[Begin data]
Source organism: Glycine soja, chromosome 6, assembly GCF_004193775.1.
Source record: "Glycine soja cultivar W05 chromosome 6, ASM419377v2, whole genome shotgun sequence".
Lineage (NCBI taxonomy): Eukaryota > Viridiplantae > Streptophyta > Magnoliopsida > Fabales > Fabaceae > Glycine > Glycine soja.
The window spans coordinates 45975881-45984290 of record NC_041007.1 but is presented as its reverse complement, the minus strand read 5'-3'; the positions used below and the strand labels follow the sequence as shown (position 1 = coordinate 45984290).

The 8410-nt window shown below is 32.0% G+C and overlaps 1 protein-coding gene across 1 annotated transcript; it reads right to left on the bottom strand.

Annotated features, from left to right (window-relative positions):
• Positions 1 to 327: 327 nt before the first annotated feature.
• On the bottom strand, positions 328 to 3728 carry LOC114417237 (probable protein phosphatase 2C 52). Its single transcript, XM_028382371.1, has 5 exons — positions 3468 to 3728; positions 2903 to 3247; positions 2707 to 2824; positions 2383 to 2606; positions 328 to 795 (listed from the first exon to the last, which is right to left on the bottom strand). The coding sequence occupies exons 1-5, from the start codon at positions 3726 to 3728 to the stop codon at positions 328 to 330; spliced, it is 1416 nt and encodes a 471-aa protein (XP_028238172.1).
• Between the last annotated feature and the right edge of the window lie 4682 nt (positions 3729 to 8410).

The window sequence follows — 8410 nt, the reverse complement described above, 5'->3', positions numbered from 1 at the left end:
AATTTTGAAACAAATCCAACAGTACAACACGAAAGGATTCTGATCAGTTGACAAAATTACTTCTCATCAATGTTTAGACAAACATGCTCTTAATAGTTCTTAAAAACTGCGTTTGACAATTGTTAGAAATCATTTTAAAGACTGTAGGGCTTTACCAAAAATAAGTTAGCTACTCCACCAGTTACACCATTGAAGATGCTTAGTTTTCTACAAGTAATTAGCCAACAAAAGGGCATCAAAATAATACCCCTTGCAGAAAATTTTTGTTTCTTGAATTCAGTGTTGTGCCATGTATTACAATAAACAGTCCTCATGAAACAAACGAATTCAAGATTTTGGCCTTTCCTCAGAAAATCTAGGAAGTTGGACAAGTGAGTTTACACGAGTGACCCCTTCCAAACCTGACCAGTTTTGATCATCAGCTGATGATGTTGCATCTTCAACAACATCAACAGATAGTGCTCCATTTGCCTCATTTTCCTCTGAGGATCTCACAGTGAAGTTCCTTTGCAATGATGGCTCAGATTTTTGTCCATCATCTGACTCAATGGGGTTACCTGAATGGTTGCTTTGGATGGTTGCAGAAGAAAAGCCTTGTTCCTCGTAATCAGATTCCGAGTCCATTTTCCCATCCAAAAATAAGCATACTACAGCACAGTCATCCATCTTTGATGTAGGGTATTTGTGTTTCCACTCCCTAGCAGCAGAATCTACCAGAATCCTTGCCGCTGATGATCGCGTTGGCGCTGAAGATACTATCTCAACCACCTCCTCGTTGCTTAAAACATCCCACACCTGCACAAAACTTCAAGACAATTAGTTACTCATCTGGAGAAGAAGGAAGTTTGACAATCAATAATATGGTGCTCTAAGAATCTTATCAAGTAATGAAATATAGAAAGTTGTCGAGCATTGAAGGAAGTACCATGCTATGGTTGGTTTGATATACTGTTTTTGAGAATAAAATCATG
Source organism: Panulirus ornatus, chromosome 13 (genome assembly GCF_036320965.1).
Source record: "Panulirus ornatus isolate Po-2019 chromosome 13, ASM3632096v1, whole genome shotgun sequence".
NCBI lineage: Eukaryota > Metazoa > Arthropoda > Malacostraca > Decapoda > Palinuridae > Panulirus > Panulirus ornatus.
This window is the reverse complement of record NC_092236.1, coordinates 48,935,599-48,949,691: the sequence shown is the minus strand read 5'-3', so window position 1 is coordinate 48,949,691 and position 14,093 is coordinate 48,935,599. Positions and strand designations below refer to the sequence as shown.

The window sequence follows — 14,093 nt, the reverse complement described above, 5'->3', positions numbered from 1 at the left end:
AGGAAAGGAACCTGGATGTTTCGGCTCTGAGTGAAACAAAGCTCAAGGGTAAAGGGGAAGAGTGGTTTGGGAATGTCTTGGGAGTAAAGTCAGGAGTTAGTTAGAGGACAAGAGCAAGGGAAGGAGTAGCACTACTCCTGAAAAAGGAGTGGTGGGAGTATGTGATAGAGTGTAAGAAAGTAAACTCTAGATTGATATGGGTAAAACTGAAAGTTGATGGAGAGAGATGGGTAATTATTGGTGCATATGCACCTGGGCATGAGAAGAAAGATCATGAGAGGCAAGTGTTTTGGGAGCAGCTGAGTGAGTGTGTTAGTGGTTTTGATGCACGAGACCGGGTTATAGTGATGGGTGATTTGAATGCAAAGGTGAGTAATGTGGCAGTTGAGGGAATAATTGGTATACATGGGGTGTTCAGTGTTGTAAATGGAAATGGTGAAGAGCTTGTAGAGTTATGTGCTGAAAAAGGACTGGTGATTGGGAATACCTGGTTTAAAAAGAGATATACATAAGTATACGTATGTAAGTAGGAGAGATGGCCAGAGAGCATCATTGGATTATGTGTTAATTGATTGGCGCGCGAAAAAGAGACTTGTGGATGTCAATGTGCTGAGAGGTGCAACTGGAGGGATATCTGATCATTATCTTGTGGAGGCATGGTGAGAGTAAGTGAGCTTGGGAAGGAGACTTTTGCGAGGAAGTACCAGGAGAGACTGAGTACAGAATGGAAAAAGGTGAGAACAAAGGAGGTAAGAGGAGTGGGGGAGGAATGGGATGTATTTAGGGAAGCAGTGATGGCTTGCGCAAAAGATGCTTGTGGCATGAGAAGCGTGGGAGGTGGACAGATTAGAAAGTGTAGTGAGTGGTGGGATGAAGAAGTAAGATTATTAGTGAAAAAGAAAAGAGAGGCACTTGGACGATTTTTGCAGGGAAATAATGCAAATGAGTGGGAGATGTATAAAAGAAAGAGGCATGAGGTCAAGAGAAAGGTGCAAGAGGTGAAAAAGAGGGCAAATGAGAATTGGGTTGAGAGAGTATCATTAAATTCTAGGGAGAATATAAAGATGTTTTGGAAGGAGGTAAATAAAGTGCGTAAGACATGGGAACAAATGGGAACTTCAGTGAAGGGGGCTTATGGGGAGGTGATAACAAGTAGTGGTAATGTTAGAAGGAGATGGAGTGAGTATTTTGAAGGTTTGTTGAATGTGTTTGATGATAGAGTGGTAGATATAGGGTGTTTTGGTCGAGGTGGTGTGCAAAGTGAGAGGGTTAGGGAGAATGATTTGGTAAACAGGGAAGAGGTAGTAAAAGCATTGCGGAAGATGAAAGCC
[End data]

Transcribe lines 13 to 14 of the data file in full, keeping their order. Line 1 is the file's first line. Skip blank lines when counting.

Source record: "Panulirus ornatus isolate Po-2019 chromosome 13, ASM3632096v1, whole genome shotgun sequence".
NCBI lineage: Eukaryota > Metazoa > Arthropoda > Malacostraca > Decapoda > Palinuridae > Panulirus > Panulirus ornatus.